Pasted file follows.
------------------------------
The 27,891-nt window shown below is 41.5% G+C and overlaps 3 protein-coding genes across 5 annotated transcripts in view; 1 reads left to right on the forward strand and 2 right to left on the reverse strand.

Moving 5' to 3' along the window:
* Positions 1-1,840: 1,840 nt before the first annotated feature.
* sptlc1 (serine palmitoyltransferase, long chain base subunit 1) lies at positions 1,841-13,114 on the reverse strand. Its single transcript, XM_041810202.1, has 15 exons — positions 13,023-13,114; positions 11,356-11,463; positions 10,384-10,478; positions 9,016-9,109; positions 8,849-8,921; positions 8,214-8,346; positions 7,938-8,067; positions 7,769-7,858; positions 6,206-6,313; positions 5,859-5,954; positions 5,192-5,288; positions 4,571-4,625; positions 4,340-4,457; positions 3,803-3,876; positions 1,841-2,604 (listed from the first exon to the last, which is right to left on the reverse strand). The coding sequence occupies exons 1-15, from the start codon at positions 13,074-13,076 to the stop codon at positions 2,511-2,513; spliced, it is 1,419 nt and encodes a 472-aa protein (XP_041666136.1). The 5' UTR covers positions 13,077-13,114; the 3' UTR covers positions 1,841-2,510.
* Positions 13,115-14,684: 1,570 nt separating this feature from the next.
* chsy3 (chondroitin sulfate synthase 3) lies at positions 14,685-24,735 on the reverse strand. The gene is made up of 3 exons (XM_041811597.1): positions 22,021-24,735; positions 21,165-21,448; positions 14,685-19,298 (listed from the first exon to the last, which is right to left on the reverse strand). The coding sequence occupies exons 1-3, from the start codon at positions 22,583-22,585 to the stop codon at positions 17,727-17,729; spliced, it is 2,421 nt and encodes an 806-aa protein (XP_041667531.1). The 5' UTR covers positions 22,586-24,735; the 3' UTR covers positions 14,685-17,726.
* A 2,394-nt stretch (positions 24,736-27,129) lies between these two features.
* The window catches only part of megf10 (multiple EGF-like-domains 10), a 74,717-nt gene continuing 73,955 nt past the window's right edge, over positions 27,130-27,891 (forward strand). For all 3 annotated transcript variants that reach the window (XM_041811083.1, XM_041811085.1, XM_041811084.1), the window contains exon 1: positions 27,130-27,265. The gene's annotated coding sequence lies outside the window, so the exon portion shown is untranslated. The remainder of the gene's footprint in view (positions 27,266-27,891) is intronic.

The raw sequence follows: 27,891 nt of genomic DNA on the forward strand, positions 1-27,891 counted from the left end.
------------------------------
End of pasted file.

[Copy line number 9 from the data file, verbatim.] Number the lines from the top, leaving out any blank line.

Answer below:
The raw sequence follows: 27,891 nt of genomic DNA on the forward strand, positions 1-27,891 counted from the left end.